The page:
Following those five interviews, the committee centered into deep discernment, knowing the Divine was with us at the table. Each committee member had their own ranking of candidates, based on their own sense of priorities. For example, we weighted the value of extensive lobbying experience against the value of a person having led another large nonprofit. We spent time in prayer – listening, probing, reflecting, questioning, challenging – to create a common evaluation of the special strengths and challenges of each candidate. We developed a common understanding that, beyond the minimum qualifications, the most important characteristics we sought were: spiritual groundedness as a public Friend; commitment to Diversity, Equity and Inclusion; capacity to represent FCNL to multiple external audiences; and ability to guide FCNL into democracy’s uncertain future.

We ended each conversation by explicitly noting the places where we felt a sense of unity developing and the places where we felt we still were seeking. We began each meeting by reporting individually on how our sense of discernment had evolved or solidified since we last met – sometimes only one day earlier. We knew there was a path forward. We began each meeting in worship before starting the business before us.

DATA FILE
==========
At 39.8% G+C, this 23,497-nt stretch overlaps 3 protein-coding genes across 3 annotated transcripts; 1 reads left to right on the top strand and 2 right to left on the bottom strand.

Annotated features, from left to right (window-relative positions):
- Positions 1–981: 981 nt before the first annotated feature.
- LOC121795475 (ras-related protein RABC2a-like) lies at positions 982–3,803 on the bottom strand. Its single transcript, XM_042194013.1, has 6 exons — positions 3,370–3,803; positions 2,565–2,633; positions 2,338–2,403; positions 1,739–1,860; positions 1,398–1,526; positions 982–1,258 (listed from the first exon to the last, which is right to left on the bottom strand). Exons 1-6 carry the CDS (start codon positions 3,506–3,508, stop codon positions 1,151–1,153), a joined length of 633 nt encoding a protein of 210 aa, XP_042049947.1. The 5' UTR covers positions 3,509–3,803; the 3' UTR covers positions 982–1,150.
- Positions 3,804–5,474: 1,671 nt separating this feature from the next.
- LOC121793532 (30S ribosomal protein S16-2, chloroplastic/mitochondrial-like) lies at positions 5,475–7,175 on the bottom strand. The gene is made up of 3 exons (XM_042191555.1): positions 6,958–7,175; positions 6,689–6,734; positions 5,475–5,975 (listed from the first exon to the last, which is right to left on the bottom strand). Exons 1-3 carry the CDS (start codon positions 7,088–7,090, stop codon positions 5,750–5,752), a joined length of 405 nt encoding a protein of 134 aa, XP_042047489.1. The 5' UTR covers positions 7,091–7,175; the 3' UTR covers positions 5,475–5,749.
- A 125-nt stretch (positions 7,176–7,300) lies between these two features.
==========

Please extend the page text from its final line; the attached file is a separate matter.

Some of us felt a kind of grief when a candidate we treasured was “moved down the list.” We took time to pause and acknowledge those feelings. We reminded ourselves frequently that God was part of the winnowing, that we could trust these Friends to find their own right places to serve, and that we could not know the direction of each person’s life path. We made note of each candidate’s special gifts, so that I would be able, as clerk, to express our insights and hopes for each person when I informed most of them that they were not finalists. We encouraged those Friends to strengthen their participation with FCNL in other ways.